3. In the Id field, enter a name for the format, for example, myDataFormat).

    CnfigsVCreateGlobalDF2
  4. Click Finish.

    CnfigsVEditGlobalDFprops1
  5. In the Properties view, set property values as appropriate for your project, for example:

    CnfigsVEditGlobalDFprops2
  6. In the route editor, click the Source tab to see the code that the tooling added to the context file. In this example, a configured xmljson data format is before the first route element.

    CnfigsVGlobalDFSourceV
  7. When done, save your changes by selecting FileSave on the menu bar.

Adding a global bean

A global bean enables out-of-route bean definitions that can be referenced from anywhere in the route. When you copy a Bean component from the palette to the route, you can find defined global beans in the Properties view’s Ref dropdown. Select the global bean that you want the Bean component to reference.

To add a global bean element:

  1. In the Create a new global element window, select Bean and click OK to open the Bean Definition dialog.

    CnfigsVCreateGlobalBean1
  2. In the Id field, enter an ID for the global bean, for example, TransformBean. The ID must be unique in the configuration.
  3. Identify a bean class or a factory bean.

    To specify a factory bean, you must have already added another global bean with a factory class specified. You can then select that global bean to declare it as a global bean factory. One instance of the bean factory class will be in the runtime. Other global beans can call factory methods on that class to create their own instances of other classes.

    To fill the Class field, do one of the following:

    • Enter the name of a class that is in the project or in a referenced project.
    • Click …​ (Browse) to navigate to and select a class that is in the project or in a referenced project.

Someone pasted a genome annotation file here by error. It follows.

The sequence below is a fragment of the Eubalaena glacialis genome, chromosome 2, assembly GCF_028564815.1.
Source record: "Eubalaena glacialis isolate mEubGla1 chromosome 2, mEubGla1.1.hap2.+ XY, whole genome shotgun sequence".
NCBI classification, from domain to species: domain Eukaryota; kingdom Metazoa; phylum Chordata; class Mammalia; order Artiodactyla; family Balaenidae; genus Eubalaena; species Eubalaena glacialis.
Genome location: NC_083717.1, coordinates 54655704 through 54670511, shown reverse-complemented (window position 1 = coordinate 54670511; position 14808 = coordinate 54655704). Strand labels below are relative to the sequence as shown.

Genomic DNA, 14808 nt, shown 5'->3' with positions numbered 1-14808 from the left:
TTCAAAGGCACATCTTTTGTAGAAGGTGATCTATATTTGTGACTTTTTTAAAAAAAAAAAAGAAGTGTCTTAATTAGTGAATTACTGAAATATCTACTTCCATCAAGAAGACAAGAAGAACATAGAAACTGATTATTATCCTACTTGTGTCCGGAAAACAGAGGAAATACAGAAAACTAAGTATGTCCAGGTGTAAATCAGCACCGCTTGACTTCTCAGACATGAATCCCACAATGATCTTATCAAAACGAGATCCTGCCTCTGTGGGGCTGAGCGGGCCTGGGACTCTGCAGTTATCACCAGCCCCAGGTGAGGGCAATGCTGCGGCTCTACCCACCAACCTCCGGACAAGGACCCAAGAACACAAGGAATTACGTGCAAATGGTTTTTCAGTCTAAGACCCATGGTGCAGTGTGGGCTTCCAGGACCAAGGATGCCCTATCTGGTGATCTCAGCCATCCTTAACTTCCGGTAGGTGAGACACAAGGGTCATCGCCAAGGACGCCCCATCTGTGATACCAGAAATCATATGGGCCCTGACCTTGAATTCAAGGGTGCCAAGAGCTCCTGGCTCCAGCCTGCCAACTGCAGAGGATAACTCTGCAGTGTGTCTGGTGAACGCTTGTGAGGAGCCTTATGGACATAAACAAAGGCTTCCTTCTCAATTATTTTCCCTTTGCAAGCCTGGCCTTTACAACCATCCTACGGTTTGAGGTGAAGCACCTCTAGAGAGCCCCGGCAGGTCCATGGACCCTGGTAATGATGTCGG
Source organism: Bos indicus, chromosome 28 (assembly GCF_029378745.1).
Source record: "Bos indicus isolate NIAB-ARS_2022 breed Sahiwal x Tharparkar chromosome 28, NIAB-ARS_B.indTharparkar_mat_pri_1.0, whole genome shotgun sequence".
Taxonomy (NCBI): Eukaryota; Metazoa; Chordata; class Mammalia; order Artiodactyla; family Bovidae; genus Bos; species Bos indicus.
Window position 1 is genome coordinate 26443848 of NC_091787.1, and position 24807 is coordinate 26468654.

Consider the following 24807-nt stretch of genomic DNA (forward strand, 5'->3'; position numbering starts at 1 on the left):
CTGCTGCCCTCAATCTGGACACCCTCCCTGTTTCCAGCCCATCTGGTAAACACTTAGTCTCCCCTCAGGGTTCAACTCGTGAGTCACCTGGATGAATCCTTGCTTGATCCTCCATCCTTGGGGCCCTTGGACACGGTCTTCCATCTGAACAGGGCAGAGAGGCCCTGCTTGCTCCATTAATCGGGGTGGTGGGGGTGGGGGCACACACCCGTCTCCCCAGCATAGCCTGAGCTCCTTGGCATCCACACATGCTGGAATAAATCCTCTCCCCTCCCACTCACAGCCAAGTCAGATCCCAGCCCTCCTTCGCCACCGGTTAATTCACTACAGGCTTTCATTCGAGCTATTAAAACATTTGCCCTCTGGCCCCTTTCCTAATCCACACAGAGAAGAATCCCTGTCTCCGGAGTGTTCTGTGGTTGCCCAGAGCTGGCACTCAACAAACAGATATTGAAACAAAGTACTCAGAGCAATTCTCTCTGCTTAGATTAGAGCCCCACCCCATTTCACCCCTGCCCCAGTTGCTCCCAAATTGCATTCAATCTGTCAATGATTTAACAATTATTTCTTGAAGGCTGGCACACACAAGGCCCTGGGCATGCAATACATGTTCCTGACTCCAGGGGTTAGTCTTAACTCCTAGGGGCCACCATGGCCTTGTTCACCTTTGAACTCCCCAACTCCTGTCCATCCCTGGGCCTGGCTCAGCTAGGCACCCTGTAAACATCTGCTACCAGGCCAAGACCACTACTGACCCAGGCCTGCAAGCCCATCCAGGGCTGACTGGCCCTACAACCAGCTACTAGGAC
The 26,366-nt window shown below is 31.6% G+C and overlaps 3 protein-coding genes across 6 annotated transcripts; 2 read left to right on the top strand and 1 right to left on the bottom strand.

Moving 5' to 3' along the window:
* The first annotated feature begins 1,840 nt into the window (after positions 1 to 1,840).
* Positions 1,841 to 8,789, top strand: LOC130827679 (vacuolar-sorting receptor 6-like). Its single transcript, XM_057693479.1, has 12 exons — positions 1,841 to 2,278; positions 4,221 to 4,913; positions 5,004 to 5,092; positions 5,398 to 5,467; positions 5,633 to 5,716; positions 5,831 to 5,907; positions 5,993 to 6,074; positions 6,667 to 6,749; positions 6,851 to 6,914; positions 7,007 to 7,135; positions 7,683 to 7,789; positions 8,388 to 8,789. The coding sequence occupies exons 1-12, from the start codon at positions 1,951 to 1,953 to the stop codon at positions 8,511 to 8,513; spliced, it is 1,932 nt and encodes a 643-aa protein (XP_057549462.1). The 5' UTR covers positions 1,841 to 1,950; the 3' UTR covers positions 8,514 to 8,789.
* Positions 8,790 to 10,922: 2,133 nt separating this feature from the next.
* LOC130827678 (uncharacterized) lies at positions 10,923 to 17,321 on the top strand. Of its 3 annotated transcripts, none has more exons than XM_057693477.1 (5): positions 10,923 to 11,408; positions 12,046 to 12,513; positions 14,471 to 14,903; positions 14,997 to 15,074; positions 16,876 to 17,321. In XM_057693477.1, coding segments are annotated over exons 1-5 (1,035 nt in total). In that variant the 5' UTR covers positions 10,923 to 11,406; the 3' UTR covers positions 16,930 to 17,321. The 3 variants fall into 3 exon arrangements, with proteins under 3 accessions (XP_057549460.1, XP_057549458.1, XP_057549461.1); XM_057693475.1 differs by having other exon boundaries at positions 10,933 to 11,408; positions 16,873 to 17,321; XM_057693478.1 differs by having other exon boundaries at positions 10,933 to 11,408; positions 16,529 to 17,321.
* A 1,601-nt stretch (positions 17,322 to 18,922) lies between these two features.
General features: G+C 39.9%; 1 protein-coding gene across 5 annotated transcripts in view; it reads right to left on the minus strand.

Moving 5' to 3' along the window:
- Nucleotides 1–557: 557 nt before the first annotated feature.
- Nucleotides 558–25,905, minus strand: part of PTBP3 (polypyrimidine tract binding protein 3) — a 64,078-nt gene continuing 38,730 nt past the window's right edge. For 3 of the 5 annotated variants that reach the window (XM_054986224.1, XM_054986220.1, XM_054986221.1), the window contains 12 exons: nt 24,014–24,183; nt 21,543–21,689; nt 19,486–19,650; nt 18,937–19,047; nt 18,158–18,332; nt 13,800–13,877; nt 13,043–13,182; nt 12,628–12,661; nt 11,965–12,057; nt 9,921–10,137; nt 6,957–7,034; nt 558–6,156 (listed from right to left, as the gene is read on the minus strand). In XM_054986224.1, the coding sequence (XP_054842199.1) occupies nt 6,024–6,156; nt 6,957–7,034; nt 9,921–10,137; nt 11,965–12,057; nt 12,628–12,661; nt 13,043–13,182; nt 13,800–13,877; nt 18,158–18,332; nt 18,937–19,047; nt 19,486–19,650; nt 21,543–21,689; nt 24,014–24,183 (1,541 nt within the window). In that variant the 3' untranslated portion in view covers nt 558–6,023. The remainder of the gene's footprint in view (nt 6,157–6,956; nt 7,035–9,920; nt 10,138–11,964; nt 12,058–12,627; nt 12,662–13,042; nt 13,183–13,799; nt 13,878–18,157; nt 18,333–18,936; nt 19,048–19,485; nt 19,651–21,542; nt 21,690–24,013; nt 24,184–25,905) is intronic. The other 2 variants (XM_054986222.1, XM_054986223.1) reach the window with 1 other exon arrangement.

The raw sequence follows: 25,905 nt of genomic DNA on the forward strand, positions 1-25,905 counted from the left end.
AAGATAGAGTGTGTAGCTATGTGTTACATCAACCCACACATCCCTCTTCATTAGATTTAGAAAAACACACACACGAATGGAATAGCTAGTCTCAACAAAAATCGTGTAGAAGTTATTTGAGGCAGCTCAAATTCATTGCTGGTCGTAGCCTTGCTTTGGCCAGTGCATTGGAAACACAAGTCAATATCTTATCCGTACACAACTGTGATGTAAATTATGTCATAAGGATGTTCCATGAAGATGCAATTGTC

• Click + to define a new bean class and add it as a global bean.
  4. If the bean you are adding requires one or more arguments, in the Constructor Arguments section, for each argument:

    1. Click Add.
    2. Optionally, in the Type field, enter the type of the argument. The default is java.lang.String.
    3. In the Value field, enter the value of the argument.
    4. Click OK.
  5. Optionally specify one or more properties that are accessible to the global bean. In the Bean Properties section, do the following for each property:

    1. Click Add.
    2. In the Name field, enter the name of the property.
    3. In the Value field, enter the value of the property.
    4. Click OK.
  6. Click Finish to add the global bean to the configuration. The global bean ID you specified appears in the Configurations tab, for example:

    CnfigsBeanInList
  7. Switch to the Source tab to see the bean element that the tooling added to the context file. For example:

    CnfigsBeanSourceV
  8. Click the Configurations tab to return to the list of global elements and select a global bean to display its standard properties in the Properties view, for example:

    CnfigsBeanProperties
    Note

    To view or edit a property that you specified when you added a global bean, select the bean in the Configurations tab and then click Edit.

  9. Set global bean properties as needed:

    • Depends-on is a string that you can use to identify a bean that must be created before this global bean. Specify the ID (name) of the depended on bean. For example, if you are adding the TransformBean and you set Depends-on to ChangeCaseBean then ChangeCaseBean must be created and then TransformBean can be created. When the beans are being destroyed then TransformBean is destroyed first.
    • Factory-method is useful only when the global bean is a factory class. In this situation, specify or select a static factory method to be called when the bean is referenced.
    • Scope is singleton or prototype. The default, singleton, indicates that Camel uses the same instance of the bean each time the bean is called. Specify prototype when you want Camel to create a new instance of the bean each time the bean is called.